Enter the "Doc"

Back in Los Angeles, Hal Roach and his associates – having now formed the Los Angeles Turf Club – immediately stepped up their efforts to secure the financial backers who would allow them to meet all the CHRB requirements. Although they initially planned to have a membership composed solely of Southern California residents, Roach and the Los Angeles Turf Club made the decision to look North, to San Francisco, for the support of the man responsible for securing the first permit the CHRB had issued – Dr. Charles Strub.

Charles “Doc” Strub was a dentist by trade, but a sportsman at heart. Having been the captain of the baseball teams at both Santa Clara University and the University of California, and for a time playing in the minor leagues in California, Strub's first love was baseball. Having become very successful in his San Francisco dentistry practice, Strub soon realized his dream of becoming one of the owners of the San Francisco Seals baseball team, ultimately rising to the presidency of that organization.3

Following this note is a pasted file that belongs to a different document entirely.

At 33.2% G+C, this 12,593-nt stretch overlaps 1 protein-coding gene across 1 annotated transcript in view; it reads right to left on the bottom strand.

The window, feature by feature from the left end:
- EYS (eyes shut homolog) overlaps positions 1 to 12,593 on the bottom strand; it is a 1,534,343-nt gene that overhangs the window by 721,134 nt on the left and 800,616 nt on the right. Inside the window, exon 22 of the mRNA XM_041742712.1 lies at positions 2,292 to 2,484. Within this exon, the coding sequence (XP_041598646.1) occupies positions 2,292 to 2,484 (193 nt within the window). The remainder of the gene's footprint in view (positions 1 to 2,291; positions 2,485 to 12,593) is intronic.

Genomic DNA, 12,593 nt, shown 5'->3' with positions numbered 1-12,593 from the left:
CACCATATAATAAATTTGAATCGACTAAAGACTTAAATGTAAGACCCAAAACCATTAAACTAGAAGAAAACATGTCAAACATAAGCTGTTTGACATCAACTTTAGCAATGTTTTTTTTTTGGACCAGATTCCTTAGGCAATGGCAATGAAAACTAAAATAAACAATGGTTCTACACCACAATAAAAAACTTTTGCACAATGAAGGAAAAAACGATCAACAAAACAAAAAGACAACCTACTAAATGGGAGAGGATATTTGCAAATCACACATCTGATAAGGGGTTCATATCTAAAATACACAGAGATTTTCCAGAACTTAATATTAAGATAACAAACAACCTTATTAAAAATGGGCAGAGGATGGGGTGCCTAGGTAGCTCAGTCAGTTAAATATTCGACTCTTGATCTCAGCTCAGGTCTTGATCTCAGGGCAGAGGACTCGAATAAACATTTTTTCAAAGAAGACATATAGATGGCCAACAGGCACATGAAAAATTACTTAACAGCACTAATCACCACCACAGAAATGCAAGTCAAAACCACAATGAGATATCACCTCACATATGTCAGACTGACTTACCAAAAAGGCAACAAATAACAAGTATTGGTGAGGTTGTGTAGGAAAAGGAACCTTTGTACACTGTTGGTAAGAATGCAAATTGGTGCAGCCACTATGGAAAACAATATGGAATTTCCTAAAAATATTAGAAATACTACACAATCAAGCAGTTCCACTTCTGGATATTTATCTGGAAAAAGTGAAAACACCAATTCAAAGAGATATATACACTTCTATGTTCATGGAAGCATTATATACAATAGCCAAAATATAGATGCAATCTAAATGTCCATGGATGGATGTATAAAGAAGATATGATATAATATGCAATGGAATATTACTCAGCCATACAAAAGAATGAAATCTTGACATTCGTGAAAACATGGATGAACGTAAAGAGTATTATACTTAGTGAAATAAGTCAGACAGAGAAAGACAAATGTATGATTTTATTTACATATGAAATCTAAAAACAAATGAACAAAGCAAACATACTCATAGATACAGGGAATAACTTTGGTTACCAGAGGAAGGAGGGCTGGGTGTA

When racetrack gambling was legalized in 1933, Strub, who had also been a fan of racing since his youth, was anxious to get involved in the rebirth of California horse racing. Having enjoyed great success in every venture he had undertaken, Strub was largely responsible for the St. Francis Jockey Club being awarded the first permit to build a track by the CHRB in late 1933. The plans of the St. Francis Jockey Club to build a new track in the city of San Francisco would, however, face stiff local opposition. When the city ultimately voted to reject the proposed track, Strub and his organization reluctantly decided not to fight a second time, and abandoned their plans.

Back to the Drawing Board